There is one final problem with iPSCs which is not dementia specific but rather research environment specific, and I alluded to it above. Time. To turn an iPSC into a neural progenitor cell takes between three and four weeks. To turn it from a neural progenitor cell into a neuron takes another two to four weeks. Assuming everything goes absolutely perfectly that means that an experiment will take around 2 months just to make the cells. As an in vivo researcher I already suffer from the slow turnaround time for data, and the publish or perish attitude towards science may mean that iPSCs are only bound for the rich and populous labs of this world.
Despite these challenges, using iPSCs to generate disease specific models of things like the blood brain barrier, combining them with cutting edge organoid or organ-on-chip techniques helps us directly link our results to patients and reduces our need for animal research. Or to take it even further, by combining them with animal models of disease we might be able to refute or confirm the disease models we’re currently using. Either way I suspect they’re here to stay so if you’re not on the bandwagon yet, go chat with someone who is and see what iPSCs can offer you.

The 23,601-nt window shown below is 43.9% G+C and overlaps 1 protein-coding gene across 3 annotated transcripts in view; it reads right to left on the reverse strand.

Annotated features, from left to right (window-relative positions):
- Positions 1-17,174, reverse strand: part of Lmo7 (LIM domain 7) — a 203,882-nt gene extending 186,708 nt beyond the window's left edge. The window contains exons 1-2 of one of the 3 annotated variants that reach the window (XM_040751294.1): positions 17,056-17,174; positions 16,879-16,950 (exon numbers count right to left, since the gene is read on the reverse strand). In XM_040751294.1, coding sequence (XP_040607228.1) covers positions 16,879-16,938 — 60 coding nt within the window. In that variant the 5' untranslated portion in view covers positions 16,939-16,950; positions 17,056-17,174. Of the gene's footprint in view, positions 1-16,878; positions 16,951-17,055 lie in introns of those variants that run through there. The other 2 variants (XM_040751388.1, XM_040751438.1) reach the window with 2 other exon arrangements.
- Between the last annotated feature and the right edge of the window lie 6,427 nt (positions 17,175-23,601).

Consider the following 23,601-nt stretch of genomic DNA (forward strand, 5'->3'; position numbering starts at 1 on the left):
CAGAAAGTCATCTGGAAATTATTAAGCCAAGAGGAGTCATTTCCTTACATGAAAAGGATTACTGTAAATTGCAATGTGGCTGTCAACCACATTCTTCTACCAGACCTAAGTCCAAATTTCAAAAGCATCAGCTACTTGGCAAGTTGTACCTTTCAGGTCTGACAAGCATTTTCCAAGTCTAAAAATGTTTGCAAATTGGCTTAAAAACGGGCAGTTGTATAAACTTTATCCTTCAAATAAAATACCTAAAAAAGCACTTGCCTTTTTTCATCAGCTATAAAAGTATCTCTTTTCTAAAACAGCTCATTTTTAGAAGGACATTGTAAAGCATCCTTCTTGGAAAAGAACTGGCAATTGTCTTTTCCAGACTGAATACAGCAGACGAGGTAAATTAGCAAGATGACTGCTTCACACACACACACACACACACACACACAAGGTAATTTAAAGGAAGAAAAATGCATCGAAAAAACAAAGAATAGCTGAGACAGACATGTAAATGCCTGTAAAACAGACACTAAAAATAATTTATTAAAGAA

Dr Yvonne Couch is an Alzheimer’s Research UK Fellow at the University of Oxford. Yvonne studies the role of extracellular vesicles and their role in changing the function of the vasculature after stroke, aiming to discover why the prevalence of dementia after stroke is three times higher than the average. It is her passion for problem solving and love of science that drives her, in advancing our knowledge of disease. Yvonne shares her opinions, talks about science and explores different careers topics in her monthly blogs – she does a great job of narrating too.